A federal judge in West Virginia announced on Tuesday, Dec. 15, 2015, that he would permit a woman named Anna Raab’s product liability and negligence claims to go to trial in a lawsuit in which she claims Smith & Nephew Inc. produced a faulty hip replacement that led to her personal injuries. Anna Raab claims that Smith & Nephew clearly violated the U.S. Food and Drug Administration (FDA) current good manufacturing practice requirements, which is a breach of federal law. The current good manufacturing practice (CGMP) is a regulation system whose goal is to ensure medical devices are safe, effective, and comply with the regulations of the FDCA.
In 2010, Raab received her first hip replacement surgery in which a two-part metal-on-metal hip replacement was implanted inside of her. Less than a month later, she underwent a revision surgery due to some complications with the hip replacement. During this revision surgery, a surgeon placed three more components manufactured by Smith & Nephew.
Shortly after the revision surgery, the complications continued to progress and she went to a University of Pittsburgh surgeon for another revision surgery. During this surgery, the doctor discovered chips of metal debris lodged inside her bone tissue, and “pseudotumors” were also found.
Last December, Raab sued Smith & Nephew in an effort to hold them responsible for their alleged liability in producing a dangerous product, which her lawsuit claims violated FDCA regulations as well as other federal laws. The lawsuit also claims that Smith & Nephew used components of different classes together during her first revision surgery, which was never approved by the FDA.
Raab also filed three additional claims against Smith & Nephew, but the judge ruled these claims failed to prove any federal violations made by the company, and he dismissed them from this litigation. However, claims for product liability, breach of warranty, and loss of consortium brought forth by her husband will remain.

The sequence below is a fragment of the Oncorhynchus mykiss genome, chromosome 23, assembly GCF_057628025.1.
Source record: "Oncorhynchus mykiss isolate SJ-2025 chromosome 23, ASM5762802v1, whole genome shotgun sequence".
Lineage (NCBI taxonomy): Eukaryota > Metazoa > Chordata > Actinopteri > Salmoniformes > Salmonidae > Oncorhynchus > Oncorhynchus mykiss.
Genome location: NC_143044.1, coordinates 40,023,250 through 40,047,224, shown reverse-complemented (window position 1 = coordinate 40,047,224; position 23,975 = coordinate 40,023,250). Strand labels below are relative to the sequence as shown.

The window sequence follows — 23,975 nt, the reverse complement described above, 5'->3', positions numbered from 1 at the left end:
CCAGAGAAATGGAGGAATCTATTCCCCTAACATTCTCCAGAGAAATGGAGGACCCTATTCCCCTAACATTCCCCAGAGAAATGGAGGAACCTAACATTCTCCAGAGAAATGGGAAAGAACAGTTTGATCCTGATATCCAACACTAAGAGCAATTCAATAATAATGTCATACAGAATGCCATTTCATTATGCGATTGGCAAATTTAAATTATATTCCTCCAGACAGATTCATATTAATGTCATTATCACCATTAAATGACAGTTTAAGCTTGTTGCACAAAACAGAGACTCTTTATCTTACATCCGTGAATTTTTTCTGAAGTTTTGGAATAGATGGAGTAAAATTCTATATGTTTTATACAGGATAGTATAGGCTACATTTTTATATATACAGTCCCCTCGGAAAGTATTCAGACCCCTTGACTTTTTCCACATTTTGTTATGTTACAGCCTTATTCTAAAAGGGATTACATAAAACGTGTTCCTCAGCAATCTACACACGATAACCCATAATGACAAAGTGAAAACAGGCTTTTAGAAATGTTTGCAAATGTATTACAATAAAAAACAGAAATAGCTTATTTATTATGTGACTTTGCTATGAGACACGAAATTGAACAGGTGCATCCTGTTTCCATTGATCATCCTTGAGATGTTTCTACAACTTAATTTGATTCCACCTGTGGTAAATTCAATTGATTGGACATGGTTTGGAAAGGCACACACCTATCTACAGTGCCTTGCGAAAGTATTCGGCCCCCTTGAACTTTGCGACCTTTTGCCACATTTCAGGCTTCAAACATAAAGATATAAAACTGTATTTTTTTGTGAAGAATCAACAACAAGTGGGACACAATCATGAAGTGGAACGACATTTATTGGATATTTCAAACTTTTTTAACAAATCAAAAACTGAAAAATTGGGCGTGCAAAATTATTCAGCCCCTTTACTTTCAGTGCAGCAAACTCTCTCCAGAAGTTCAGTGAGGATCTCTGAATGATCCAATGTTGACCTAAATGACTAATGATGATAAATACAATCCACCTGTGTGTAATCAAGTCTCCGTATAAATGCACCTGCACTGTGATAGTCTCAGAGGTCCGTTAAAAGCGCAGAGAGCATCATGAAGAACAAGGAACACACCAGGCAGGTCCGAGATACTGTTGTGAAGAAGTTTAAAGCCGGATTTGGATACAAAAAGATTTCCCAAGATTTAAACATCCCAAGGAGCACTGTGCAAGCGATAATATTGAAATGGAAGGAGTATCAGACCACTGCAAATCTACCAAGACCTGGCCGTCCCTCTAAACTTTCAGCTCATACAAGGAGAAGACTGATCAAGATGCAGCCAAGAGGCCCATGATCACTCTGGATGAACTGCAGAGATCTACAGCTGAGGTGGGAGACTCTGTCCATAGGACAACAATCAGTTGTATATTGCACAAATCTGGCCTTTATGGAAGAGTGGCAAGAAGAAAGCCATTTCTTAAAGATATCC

Raab’s case, Anna Raab et al. v Smith & Nephew Inc., is still in progress and is taking place in the United States District Court for the Southern District of West Virginia.
Thousands of other personal injury claims related to metal-on-metal hip implants have been filed against a number of medical device manufacturing companies like Smith & Nephew and are in progress today. Serious injuries have been linked to metal-on-metal hip replacements produced by these manufacturers.
Thousands of individuals who have received hip replacement surgeries have reported severe pain, difficulty walking, and metal poisoning after receiving metal-on-metal hip implants. Of these victims, the ones who reported problems in the first five years and had revision surgeries have reported symptoms of pain and swelling, which can indicate much more serious problems such as loosening, fracture, and dislocation. Loosening occurs when the implant does not remain attached to the bone in the proper position. A fracture occurs when the bone around the implant breaks, and dislocation occurs when parts of the implant that move against each other are no longer aligned.